Rosalie Abella’s life — from her birth in a displaced persons camp in Germany, the child of Holocaust survivors, to her 17-year tenure as a Supreme Court justice on Canada’s highest court — is, in a word, unprecedented.

It is also now the subject of a documentary, “Without Precedent: The Supreme Life of Rosalie Abella,” which premiered at a Toronto film festival in May. On Oct. 5, Harvard Law School hosted a special screening of the film, followed by a conversation with Abella, the film’s director Barry Avrich and producer Mark Selby, and Martha Minow, 300th Anniversary University Professor at Harvard University, who also appears in the documentary.

Abella, who joined the Harvard Law faculty in July 2022 as the Samuel LL.M. ’55 S.J.D. ’59 and Judith Pisar Visiting Professor of Law, said she resolved at the age of four to be a lawyer to pursue the career her father was denied. Her father had trained as a lawyer in Poland but was not permitted to practice law after immigrating to Canada in 1950 because he was not a Canadian citizen.

Abella earned her law degree in 1970 at the University of Toronto Faculty of Law, where she was one of only seven women in a class of 150. In 1976, at the age of 29, she was appointed to the Ontario Family Court, the youngest person ever appointed to the Canadian judiciary and the court’s only woman. In 2004, after serving 12 years on the Ontario Court of Appeal, she was named a justice of the Supreme Court of Canada.

In the film, which captured the week leading up to Abella’s retirement from the court in 2021, Abella said it was her identity as an immigrant that fueled her drive to succeed.

“Immigrants never feel that they’re entitled to anything,” she said. “If you thought you wanted to do something … you had to make the effort. You had to probably be better than anybody else, and then, if you were lucky, it would happen.”

Her real legal education began after law school, she said, when she represented women and low-income clients who “were telling me things that were very different realities from what I had learned in law school.” Adjudicating family court, she said, exposed her to “a different level of despair.”

“That’s where I learned that law isn’t just about rules,” she said in the film. “Justice is about the application of the rules to life.”

The film showcases Abella’s commitment to social justice and equality, and the many ways that that commitment defined her long legal career.

As the sole commissioner of the federal Royal Commission on Equality in Employment in 1984, Abella travelled the country documenting employment challenges for women, native peoples, and people with disabilities. Coining the term “employment equity,” she produced an extensive report which highlighted systemic discrimination and multidimensional barriers to equal opportunities and outcomes — from insufficient education and training to lack of childcare and personal support systems — and recommended important federal measures designed to address inequality in the workplace.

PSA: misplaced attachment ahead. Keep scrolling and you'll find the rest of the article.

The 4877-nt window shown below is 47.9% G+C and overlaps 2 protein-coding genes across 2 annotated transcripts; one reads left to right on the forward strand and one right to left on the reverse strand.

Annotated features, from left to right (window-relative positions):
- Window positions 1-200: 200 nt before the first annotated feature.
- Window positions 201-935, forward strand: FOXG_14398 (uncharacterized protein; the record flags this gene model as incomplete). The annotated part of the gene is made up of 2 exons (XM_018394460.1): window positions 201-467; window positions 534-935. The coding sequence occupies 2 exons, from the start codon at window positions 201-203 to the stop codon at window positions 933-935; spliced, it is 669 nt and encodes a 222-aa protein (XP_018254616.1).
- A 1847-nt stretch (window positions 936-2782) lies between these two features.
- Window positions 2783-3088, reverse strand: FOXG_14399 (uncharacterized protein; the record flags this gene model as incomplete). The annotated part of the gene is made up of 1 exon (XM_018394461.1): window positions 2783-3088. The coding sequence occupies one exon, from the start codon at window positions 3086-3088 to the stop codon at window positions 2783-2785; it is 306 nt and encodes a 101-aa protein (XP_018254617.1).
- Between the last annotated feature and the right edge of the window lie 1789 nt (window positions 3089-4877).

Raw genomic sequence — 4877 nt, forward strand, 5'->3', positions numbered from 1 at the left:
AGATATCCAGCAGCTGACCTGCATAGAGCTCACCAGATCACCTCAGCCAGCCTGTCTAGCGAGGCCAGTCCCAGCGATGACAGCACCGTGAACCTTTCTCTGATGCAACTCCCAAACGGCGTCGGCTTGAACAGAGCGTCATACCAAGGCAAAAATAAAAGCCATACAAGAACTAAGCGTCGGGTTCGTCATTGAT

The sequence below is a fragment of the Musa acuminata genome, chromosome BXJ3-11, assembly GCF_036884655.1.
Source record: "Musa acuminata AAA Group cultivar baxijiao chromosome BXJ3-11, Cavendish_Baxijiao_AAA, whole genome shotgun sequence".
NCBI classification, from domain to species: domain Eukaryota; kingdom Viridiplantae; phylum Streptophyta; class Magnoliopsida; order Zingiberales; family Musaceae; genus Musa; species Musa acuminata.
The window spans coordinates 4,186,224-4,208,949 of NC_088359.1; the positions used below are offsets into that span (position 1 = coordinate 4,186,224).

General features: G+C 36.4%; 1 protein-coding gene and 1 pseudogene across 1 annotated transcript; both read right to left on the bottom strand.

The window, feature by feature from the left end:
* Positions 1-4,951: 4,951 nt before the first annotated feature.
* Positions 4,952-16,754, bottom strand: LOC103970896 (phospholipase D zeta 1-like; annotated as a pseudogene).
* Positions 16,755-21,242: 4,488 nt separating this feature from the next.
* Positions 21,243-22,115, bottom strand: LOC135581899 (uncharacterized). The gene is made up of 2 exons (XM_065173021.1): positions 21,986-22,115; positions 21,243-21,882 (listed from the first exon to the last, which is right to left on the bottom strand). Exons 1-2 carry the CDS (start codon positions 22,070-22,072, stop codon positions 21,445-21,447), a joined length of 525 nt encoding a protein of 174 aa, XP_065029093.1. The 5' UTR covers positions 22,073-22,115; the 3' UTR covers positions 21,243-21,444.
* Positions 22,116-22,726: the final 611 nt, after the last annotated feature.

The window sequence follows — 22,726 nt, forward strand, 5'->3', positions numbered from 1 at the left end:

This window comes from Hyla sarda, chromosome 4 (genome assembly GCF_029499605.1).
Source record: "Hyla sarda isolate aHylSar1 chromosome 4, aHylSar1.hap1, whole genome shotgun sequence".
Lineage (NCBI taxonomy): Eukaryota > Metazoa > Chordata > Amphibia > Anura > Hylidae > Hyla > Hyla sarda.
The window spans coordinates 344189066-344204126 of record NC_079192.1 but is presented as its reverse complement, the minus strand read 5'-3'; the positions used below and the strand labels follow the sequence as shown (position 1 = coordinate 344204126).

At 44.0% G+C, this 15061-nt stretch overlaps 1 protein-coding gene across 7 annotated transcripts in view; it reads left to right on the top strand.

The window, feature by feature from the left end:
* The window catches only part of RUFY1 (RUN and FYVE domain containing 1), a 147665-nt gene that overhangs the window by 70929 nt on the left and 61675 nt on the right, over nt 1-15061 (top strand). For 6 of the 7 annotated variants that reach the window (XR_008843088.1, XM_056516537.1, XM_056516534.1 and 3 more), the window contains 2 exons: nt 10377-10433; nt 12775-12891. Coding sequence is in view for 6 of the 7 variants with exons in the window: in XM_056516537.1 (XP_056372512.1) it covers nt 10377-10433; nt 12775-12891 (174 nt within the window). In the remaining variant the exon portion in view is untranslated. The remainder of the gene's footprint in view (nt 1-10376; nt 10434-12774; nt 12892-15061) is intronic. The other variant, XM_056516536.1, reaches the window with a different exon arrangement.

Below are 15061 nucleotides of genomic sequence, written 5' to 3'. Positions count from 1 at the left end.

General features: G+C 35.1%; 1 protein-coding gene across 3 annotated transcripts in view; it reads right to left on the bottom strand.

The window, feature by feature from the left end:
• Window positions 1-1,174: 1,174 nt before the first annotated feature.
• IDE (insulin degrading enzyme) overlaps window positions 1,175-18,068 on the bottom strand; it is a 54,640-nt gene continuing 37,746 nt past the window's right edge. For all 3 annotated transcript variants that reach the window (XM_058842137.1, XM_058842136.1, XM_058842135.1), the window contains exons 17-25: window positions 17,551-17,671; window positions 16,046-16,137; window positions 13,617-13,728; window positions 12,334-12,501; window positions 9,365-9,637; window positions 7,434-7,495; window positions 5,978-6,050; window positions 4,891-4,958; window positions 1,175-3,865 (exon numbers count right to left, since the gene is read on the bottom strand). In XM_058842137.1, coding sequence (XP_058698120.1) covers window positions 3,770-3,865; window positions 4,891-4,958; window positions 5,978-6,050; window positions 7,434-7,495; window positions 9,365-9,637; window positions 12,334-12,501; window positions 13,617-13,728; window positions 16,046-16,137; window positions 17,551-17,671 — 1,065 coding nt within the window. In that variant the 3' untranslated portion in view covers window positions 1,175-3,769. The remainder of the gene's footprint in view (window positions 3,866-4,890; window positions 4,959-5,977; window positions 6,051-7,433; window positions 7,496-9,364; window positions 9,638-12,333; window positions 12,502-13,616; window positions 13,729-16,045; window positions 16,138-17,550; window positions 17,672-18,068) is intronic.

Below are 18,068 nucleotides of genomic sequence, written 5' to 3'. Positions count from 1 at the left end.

While she endured significant political and public criticism, her ideas were ultimately embraced by the Supreme Court of Canada in 1989 in its first decision on equality rights under the Canadian Charter of Rights and Freedoms.

During a question-and-answer session at the end of the event, Abella reflected on the significance of that case, Andrews v. Law Society of British Columbia, describing how the justices took language about what equality means and what discrimination means from her 1984 commission report to strike down the citizenship requirement that prevented Abella’s father from practicing law in Canada decades earlier.

“To use my words to strike down a provision that kept my father from practicing law,” said Abella, tearing up. “It was a gift. I wanted to put it on his grave and say, ‘We fixed it!’”

Avrich, an award-winning Canadian documentarian, said he first interviewed Abella for his 2018 film “Prosecuting Evil: The Extraordinary World of Ben Ferencz,” which profiled the life and advocacy of Nuremberg trial prosecutor Ben Ferencz ’43. Avrich said while the film is about Abella’s life in the law, he always saw the film “as a love story.”

Abella’s devotion to and enduring partnership with her husband, Irving Abella — a historian who helped pioneer the field of Canadian labor history and co-author of “None is Too Many,” which documents Canada’s treatment of European Jewish refugees before and after WWII — is celebrated throughout the film through interviews with the couple, their children and friends, and archival footage of their wedding and early family life.

During the two years the film was being made, Irving was hospitalized for more than five weeks with serious illnesses. He died on July 3, 2022.

In addition to interviews with Minow and Abella’s husband and children, the film also includes interviews with writers Margaret Atwood and Adam Gopnik, former Massachusetts Supreme Court Justice Margaret Marshall, former Canadian prime ministers, and current Supreme Court of Canada Justice Andromache Karakatsanis, among others.

The film, which had a theatrical run in Canada, will be broadcast in primetime on Canadian television in February. The producers are also making plans to show the film at law schools and film festivals worldwide.

Closing the event, Abella thanked Minow for being “an extraordinary friend” and Harvard Law School for embracing her after she left the court and was reeling from the loss of her husband. “You scooped me up and you taught me how to walk again,” she said. “I will always be grateful for the way my brain has soared here from what I’ve learned, and the way you filled my heart with friendship and love. So, thank you.”

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